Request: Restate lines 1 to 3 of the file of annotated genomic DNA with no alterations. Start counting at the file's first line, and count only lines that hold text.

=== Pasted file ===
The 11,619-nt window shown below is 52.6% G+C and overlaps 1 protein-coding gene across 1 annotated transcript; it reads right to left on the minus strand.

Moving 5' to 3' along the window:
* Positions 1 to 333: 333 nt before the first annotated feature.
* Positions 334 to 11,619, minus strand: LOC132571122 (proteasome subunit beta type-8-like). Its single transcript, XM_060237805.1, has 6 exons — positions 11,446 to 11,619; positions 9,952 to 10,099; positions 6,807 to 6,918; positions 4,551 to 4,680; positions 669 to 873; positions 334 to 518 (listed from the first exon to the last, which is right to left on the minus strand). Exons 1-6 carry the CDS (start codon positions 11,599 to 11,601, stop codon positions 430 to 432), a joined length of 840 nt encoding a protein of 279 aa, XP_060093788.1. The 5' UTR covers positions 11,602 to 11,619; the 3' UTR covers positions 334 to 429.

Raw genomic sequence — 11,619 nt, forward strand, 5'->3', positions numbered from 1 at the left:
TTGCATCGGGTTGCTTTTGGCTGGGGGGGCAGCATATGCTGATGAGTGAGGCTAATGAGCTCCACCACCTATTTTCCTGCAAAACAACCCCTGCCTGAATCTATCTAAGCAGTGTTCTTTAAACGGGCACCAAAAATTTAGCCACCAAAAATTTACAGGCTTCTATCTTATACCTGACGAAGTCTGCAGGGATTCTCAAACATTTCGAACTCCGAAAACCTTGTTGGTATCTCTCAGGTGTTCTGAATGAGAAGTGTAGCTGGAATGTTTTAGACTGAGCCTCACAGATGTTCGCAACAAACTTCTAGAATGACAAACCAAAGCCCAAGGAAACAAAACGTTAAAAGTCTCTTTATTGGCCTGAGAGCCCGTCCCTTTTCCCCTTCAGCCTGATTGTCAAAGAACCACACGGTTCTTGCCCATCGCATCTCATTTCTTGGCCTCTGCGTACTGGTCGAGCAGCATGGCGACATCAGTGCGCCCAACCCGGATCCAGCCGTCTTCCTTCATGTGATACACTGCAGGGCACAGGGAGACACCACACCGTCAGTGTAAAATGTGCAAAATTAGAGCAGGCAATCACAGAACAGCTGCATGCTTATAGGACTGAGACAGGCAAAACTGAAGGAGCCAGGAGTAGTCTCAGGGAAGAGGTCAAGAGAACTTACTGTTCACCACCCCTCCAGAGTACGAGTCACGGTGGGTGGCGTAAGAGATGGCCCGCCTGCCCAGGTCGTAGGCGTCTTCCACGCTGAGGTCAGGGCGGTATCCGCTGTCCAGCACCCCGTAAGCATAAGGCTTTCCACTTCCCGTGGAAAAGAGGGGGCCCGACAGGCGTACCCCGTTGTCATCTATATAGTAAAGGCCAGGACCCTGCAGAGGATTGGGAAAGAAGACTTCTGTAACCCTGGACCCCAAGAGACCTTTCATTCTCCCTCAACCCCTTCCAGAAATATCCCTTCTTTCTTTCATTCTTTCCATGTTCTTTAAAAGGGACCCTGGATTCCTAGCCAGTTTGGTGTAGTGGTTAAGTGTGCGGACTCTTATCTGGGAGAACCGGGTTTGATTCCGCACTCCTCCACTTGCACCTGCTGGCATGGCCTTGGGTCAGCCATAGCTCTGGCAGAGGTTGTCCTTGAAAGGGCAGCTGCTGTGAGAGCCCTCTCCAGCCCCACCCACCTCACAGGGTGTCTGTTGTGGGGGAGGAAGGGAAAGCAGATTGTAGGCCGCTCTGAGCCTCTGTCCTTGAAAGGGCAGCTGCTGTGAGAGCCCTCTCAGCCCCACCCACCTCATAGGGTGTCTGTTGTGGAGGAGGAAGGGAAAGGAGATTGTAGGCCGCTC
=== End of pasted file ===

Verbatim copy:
The 11,619-nt window shown below is 52.6% G+C and overlaps 1 protein-coding gene across 1 annotated transcript; it reads right to left on the minus strand.

Moving 5' to 3' along the window:
* Positions 1 to 333: 333 nt before the first annotated feature.